2008 Student Congress on Economic Issues

Minneapolis Public Schools—Learning Center for Economics
Federal Reserve Bank of Minneapolis
University of Minnesota Department of Applied Economics Minnesota Council on Economic Education

January 9, 2008
St. Paul Campus
University of Minnesota

Participating High Schools

Edison, Henry, North, Roosevelt, South, Southwest and Washburn

2008 Results

(winning team from each topic):

Topic One
Team One: South/Henry

Topic Two
Team Three: South/Washburn

Topic Three
Team Three: Southwest/Washburn

2008 Economic Congress Questions

Topic One

What should Alejandro do? Alejandro has decided to go to a four-year college after high school. Unfortunately, the school he wants to attend is expensive. After scholarships, grant money, help from his parents and money he has saved, Alejandro still will need $5,000 per year to finance his education. The best thing for Alejandro to do is, evaluating both personal and financial issues (i.e., Net Present Value, risks, personal desires, etc.):

TEAM ONE: South/Henry
Go to school by taking out a loan. The $20,000 he will need can be paid back after he graduates. The interest rate is (5.9%) and he will have 10 years to repay. His monthly payment will be $257.

TEAM TWO: Southwest/Roosevelt/Edison
Work for two years at a full-time job. He can save $10,000 per year living at home with his parents and then he could attend college without taking out a loan and living on a tight budget.

TEAM THREE: Washburn/North
Work part-time while going to school part-time. Alejandro figures he could graduate in six years by using this method and have some financial flexibility.

Note: Be sure to think about opportunity costs and the time value of money as it applies to your position or against another position.

Topic Two

While the U.S. economy has had substantial growth over the last two decades, the difference in income between the poorest and the richest Americans has grown. How should the government address the tension between policies designed to spur economic growth and those that promote equity? Name examples of policies that your position supports.

TEAM ONE: Southwest/Henry
Free market, strong economic growth position. The free market system, which has been notably successful in providing a high standard of living for millions of Americans, is the most promising way to achieve higher wages over the next generation. The best way to increase everyone's share is to make sure that the economic pie keeps growing as rapidly as possible. Americans believe in rewarding effort, providing incentives for new economic ventures, and letting people get rich when they work at it. Government policy should reflect those values. Roosevelt and Washburn.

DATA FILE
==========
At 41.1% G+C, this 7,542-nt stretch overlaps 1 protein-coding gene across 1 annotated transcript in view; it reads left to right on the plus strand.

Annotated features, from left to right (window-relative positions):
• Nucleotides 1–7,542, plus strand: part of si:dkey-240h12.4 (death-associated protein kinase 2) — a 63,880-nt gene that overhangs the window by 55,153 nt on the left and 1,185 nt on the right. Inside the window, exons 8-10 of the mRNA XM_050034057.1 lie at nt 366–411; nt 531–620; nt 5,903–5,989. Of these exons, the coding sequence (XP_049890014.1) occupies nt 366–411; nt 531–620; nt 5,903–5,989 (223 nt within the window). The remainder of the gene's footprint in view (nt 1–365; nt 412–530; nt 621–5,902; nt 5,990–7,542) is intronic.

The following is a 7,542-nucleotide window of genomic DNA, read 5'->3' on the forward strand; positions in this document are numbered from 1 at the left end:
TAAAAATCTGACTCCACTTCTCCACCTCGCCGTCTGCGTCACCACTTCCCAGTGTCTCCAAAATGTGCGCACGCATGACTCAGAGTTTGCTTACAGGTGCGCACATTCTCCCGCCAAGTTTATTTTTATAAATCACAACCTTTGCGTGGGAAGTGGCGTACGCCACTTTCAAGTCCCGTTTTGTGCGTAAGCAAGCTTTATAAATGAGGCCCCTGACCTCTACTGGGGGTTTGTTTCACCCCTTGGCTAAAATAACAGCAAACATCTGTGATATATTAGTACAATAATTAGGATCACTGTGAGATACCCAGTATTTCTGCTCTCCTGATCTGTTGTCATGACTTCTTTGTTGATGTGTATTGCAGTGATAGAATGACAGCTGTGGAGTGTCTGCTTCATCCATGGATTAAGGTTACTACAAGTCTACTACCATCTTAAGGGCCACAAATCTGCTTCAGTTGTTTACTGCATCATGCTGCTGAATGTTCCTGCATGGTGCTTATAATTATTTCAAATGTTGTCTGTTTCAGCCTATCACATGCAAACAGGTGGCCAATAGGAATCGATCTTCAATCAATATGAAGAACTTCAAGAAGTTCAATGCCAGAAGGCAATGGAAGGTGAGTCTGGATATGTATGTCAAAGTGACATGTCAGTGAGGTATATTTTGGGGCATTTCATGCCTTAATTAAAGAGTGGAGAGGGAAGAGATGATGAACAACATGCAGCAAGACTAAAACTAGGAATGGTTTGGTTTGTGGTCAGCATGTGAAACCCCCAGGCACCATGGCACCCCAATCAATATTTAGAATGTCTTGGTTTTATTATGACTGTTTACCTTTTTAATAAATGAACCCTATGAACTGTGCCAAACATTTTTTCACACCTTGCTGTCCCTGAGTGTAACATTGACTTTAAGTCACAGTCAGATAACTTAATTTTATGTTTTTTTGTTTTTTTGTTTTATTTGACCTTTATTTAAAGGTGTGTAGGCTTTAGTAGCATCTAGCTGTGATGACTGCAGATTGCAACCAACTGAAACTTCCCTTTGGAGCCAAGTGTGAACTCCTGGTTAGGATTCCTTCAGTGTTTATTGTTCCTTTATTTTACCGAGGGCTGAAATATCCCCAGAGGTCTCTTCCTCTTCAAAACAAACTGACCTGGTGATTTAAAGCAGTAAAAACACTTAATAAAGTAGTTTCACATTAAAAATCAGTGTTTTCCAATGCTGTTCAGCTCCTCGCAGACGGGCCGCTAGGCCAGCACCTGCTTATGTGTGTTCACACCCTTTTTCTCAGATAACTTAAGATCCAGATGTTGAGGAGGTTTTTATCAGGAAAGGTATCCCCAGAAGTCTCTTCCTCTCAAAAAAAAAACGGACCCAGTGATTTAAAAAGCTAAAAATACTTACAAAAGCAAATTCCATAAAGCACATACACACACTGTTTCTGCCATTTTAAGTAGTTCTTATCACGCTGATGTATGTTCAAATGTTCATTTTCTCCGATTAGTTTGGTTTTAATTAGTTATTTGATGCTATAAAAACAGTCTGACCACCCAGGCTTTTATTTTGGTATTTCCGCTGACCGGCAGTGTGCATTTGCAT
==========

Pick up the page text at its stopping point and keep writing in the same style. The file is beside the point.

TEAM TWO: North/Roosevelt/Edison
Fair Share Position. The fact that income for most American families stagnated until recently is due in large part from economic rules that favor affluent Americans at the expense of everyone else. Those at the top of the income scale are getting the lion's share of the benefits of economic growth. But most members of the labor force are not sharing in the gains. Sharp differences in income generate social unrest, which can lead to uncertainty, declining investment and weak economic growth. Government should enact a more progressive tax and social service system to help reduce the disparity between the poorest and richest Americans.

TEAM THREE: South/Washburn
Equal Opportunity Position. The promise of America is equal opportunity. Government's task is to do everything possible to provide an equal opportunity for economic advancement. The fact that income for most Americans has not risen steadily in recent years is a result of our failure as a nation to prepare people adequately so everyone has a chance to compete for good jobs. What's needed is an expanded effort to improve America's schools, to provide equal opportunity for all youngsters regardless of their parents' occupation and income.

Topic Three

What role, if any, should the United States play in addressing poverty in developing countries?

TEAM ONE: North/South/Edison
Forgive debt. Developing countries have amassed a significant amount of debt. For some countries, debt payments are a considerable percent of total public expenditure. The United States could forgive countries of debts to the U.S. government and negotiate debt relief with U.S. banks. This effort would likely ripple to other developed countries, encouraging other governments and banks to also forgive debts to developing countries.

TEAM TWO: Roosevelt/Henry
Reduce trade barriers to foreign products and subsidies to U.S. companies that keep key products of developing countries from entering the United States. A key example is agricultural subsidies to U.S. farmers. While price supports for U.S. crops boost farm income domestically, they give U.S. farmers an advantage relative to producers in developing countries. Agriculture producers abroad miss the opportunity to sell in U.S. markets, greatly reducing their profitability.

TEAM THREE: Southwest/Washburn
Direct foreign aid. Support from the United States in the form of spending for education, roads, food and health care would allow developing countries to gain the necessary level of economic infrastructure to begin to accumulating wealth.

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